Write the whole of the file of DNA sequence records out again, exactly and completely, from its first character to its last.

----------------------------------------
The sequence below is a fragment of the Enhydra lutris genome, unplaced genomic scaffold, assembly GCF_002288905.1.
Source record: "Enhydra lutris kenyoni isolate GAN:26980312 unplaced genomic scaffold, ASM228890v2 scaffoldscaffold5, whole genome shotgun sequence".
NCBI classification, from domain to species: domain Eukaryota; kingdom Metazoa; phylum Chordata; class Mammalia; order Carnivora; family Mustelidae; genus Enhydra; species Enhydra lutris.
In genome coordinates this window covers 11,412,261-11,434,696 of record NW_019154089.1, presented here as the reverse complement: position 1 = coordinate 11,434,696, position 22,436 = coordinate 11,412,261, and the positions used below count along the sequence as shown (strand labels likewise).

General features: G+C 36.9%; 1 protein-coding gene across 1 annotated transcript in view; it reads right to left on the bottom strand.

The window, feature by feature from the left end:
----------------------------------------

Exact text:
The sequence below is a fragment of the Enhydra lutris genome, unplaced genomic scaffold, assembly GCF_002288905.1.
Source record: "Enhydra lutris kenyoni isolate GAN:26980312 unplaced genomic scaffold, ASM228890v2 scaffoldscaffold5, whole genome shotgun sequence".
NCBI classification, from domain to species: domain Eukaryota; kingdom Metazoa; phylum Chordata; class Mammalia; order Carnivora; family Mustelidae; genus Enhydra; species Enhydra lutris.
In genome coordinates this window covers 11,412,261-11,434,696 of record NW_019154089.1, presented here as the reverse complement: position 1 = coordinate 11,434,696, position 22,436 = coordinate 11,412,261, and the positions used below count along the sequence as shown (strand labels likewise).

General features: G+C 36.9%; 1 protein-coding gene across 1 annotated transcript in view; it reads right to left on the bottom strand.

The window, feature by feature from the left end: